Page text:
Derrick Rose inches closer to Team USA after showing vs. Puerto Rico

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UPDATE: Team USA announced its 12-man roster on Friday night, and can be found here.

NEW YORK -- Three thoughts from Team USA's 112-86 win over Puerto Rico in the U.S.’ final exhibition before cutting its roster to 12 ahead of the FIBA World Cup.

• Derrick Rose should be on Team USA -- just not as a starter. Rose played as expected in Friday’s final stateside exhibition, but he didn’t start. In fact, he wasn’t even the first man off the bench, checking in shortly after Klay Thompson and Rudy Gay entered the game with 4:29 left in the first quarter. The U.S. brain trust of Mike Krzyzewski and Jerry Colangelo has repeatedly gone out of its way to support Rose the last few weeks -- but actions speak louder than words. And despite being healthy enough to play Friday, Rose wasn’t deemed ready enough to start.

Make no mistake, this isn’t an instance of tough love. The U.S. desperately wants Rose to make the trip to Spain and contribute. But as its starting lineup indicated against Puerto Rico, the U.S. isn’t willing to sacrifice winning games just to accommodate Rose. Why’s that? Team USA currently has better options at its disposal. Stephen Curry and Kyrie Irving are both talented enough to be ahead of Rose on the depth chart if the latter is still recovering, and that’s exactly the case. The U.S. wants Rose on its team -- but most likely as a sparkplug reserve, not a leading man.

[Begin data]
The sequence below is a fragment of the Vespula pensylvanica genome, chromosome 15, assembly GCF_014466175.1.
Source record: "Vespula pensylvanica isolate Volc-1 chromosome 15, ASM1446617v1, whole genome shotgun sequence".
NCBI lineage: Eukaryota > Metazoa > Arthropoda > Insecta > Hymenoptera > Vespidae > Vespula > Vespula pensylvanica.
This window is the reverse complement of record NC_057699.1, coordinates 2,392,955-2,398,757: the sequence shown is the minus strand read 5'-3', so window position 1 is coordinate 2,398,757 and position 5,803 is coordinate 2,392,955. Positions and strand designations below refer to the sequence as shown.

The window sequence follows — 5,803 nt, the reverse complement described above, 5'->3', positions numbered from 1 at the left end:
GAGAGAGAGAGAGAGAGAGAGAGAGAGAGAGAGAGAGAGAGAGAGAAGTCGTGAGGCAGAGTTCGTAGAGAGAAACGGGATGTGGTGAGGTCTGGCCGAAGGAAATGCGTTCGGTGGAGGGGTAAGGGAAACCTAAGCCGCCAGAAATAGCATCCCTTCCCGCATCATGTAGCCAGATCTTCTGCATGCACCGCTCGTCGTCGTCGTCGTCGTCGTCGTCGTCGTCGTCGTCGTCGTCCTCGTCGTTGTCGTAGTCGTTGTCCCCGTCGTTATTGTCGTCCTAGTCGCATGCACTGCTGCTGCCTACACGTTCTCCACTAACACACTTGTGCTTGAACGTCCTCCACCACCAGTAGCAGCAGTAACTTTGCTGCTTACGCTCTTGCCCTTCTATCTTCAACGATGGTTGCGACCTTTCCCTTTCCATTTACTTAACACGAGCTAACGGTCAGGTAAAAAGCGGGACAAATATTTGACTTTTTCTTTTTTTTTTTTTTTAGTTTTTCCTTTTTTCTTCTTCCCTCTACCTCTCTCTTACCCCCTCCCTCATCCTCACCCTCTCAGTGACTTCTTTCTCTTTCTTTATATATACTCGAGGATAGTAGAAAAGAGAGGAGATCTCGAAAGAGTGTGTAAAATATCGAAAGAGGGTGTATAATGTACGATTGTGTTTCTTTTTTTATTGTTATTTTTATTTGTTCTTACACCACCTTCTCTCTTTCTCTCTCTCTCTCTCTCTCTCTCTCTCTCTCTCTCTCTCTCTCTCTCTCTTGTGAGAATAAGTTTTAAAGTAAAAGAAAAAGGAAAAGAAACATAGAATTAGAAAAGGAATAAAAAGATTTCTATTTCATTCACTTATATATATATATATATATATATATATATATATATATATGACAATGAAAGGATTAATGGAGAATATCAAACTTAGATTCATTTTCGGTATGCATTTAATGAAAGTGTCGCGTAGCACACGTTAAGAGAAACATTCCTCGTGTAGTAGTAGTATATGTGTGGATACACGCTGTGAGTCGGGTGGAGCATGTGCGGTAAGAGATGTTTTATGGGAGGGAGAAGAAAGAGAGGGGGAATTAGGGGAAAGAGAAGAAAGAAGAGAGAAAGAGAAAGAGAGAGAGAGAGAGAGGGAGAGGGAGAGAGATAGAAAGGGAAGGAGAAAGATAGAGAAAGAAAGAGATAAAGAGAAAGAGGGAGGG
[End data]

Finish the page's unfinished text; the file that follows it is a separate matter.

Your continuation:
At Thursday’s practice, Rose told reporters that he sees the FIBA World Cup as an opportunity to "knock off some rust." That residue was still apparent in Friday’s game. Rose showed flashes of brilliance, but he also was caught huffing and puffing after just a few trips up and down the court. As Rose admitted himself at practice Thursday, he's still fighting to get his legs back under him, marking the final step in his road to recovery.

Krzyzewski said he was pleased with Rose’s performance on Friday and feels good about having the former MVP on the team -- as long his knee is willing.

“I feel very confident about Derrick. I think Derrick feels very confident,” Krzyzewski said. “I thought he played great tonight. These guys want to play with him. That’s part of it. Part of getting back is being around a group of your peers. These guys are his peers, who want (him) to be really good.”

In all, Rose played 13 minutes, scoring six points (2-of-3 FG) and adding four assists and two rebounds with no turnovers. If the Rose of old was an unstoppable force, Friday’s version capped out at a controlled push. Still, even a recovering Derrick Rose might be too good to keep off this team.

Coach K said he plans to bring 12 players to Spain -- not 13 with an alternate essentially serving as insurance for Rose. That means barring a setback for Rose following Friday’s game, the Bulls point guard will be heading to Spain as a member of Team USA.

Big men, big problems. No one was ever going to confuse Team USA's frontcourt with the second coming of Bird, McHale and Parrish -- but getting out pushed around by guard-dominated Puerto Rico? No one saw this, either.